UW News

February 2, 2015

Alumni study highlights successes among UW early-entrance students

News and Information

A recent study found that graduates of the University of Washington’s two early-entrance university programs excelled in their academic and subsequent professional lives.

The study was published in January in Roeper Review, a publication focused on education for gifted students. It looked at the academic, professional and personal outcomes for 192 students in the UW Early Entrance Program, which started in 1977 and enrolls students as young as age 13, and UW Academy, an early admission program started in 2001.

A majority of respondents reported being happy with their academic achievements (97.4 percent), their family (93.2 percent), friendships (87.9 percent), work (87.4 percent), financial situation (82.7 percent) and romantic relationships (77.2 percent). Almost all respondents (97.4 percent) said the programs had a positive influence on their intellectual development.

The study also underscored the academic success of program graduates, who have attained doctoral degrees at a rate of almost 14 times that of other UW alumni and received prestigious awards including Rhodes and Fulbright scholarships.

The findings around respondents’ personal lives were mixed. Though 43.3 percent said the early-entrance programs had a detrimental impact on their romantic relationships, 70.4 percent said the programs positively influenced their social lives.

“Having a community of bright peers your age during the college experience was helpful; it can be difficult to relate to older college students in the early years and it’s motivating to know others are there who aspire to learn or achieve more,” one commented.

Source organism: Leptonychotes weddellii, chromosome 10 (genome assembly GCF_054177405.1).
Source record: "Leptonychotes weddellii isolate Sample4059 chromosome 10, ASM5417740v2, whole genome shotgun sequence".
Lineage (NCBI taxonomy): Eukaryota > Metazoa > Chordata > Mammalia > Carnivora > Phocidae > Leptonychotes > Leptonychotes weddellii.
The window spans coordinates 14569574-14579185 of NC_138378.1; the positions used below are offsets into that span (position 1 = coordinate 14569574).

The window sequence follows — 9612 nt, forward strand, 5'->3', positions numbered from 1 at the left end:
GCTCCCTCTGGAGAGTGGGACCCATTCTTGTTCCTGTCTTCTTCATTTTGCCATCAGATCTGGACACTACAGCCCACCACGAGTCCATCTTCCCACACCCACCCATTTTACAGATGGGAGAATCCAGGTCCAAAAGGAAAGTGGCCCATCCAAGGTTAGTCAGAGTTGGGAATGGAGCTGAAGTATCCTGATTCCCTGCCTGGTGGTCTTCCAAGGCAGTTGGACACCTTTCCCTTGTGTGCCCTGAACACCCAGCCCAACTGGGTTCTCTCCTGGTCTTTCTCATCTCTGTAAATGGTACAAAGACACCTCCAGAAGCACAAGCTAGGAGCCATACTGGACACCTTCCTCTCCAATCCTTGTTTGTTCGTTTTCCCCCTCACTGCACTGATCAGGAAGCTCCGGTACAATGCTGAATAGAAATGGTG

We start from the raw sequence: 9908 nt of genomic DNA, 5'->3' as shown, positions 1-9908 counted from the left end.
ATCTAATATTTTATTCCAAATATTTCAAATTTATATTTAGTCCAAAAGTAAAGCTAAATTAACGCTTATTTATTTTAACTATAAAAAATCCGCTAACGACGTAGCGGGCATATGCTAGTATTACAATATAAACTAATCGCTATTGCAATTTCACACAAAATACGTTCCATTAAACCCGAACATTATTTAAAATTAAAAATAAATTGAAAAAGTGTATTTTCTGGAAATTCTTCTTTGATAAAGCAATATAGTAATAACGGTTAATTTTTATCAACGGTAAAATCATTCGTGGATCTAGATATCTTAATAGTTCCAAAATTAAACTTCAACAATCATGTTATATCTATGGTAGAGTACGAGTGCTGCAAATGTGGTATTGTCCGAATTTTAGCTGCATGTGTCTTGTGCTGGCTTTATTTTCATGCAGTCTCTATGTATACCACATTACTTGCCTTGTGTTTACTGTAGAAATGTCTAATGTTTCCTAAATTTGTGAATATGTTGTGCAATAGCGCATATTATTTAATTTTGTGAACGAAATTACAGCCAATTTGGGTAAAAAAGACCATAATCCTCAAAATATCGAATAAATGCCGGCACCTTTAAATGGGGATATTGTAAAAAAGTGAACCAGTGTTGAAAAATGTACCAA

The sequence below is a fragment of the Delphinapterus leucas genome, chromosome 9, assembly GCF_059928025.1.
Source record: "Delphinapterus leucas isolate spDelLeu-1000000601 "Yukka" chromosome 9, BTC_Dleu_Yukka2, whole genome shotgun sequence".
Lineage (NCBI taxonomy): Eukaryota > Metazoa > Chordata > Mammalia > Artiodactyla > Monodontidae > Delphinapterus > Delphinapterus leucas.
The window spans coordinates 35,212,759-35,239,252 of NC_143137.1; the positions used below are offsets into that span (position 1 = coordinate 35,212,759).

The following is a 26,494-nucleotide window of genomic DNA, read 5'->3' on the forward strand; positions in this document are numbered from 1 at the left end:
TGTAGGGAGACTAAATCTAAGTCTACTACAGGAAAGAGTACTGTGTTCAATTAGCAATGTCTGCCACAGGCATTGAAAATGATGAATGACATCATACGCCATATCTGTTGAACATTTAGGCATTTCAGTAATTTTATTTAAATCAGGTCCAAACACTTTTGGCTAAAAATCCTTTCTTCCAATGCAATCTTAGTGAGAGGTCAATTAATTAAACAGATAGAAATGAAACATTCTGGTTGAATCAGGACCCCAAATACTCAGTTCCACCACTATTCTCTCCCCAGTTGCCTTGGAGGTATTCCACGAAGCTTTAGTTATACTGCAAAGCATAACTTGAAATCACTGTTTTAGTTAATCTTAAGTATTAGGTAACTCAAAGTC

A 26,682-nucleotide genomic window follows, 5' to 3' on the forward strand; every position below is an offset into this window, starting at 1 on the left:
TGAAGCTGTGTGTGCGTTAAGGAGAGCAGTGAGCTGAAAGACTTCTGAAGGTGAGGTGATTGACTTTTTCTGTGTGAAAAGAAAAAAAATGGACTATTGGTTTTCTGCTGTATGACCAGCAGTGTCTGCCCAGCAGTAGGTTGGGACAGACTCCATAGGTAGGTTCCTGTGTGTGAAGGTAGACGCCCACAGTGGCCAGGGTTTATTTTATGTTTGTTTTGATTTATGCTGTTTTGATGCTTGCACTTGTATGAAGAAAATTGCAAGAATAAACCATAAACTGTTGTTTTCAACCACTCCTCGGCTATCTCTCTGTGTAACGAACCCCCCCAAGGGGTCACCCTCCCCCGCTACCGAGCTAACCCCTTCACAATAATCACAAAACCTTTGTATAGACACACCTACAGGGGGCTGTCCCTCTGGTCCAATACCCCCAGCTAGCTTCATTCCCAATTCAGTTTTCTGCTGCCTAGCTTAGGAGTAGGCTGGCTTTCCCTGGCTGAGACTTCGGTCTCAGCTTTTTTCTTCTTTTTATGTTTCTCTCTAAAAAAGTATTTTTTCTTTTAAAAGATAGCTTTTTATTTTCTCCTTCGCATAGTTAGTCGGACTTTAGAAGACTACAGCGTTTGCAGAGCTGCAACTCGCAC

The two programs are housed at the Halbert and Nancy Robinson Center for Young Scholars on the UW’s Seattle campus. Students in the Early Entrance Program start with a year of Transition School, a college preparatory program taught at the center, then enroll in university classes full time. By contrast, students in the UW Academy program leave high school after 10th grade and enroll at UW as freshmen.

Robinson Center Director Nancy Hertzog said young students can be disillusioned when their college experience isn’t like that of their peers, who are often living away from home and engaging in adult behaviors, like drinking.

“We’re providing them a college experience, but it’s a different college experience,” said Hertzog, co-author of the study.

The study notes the need for early-entrance programs to prepare students for college socially and emotionally — and the center is taking steps to do just that. This school year, it hired a doctoral student who checks in with students and provides guidance, and ramped up parent educational programs to help parents support their children while also encouraging independence.

Also new is an online program that allows students to find alumni mentors by discipline and region who can provide personal and professional guidance. The center also organizes events and clubs to provide age-appropriate social outlets for students.

Hertzog said students often talk about the center’s positive social environment and their relief at finding like-minded peers. And an overwhelming majority of study respondents — 89.5 percent — said they would choose the UW early-entrance programs again.

“That tells me we’re doing something right,” Hertzog said.

The center is hosting its annual open house from 1 to 4 p.m. Feb. 21 at the University Club. The event is open to the public and will include a chocolate foundation and a talk by guest speaker Susan Goodsell Assouline, director of the Belin-Blank Center at the University of Iowa, which focuses on programs, research and advocacy around academic acceleration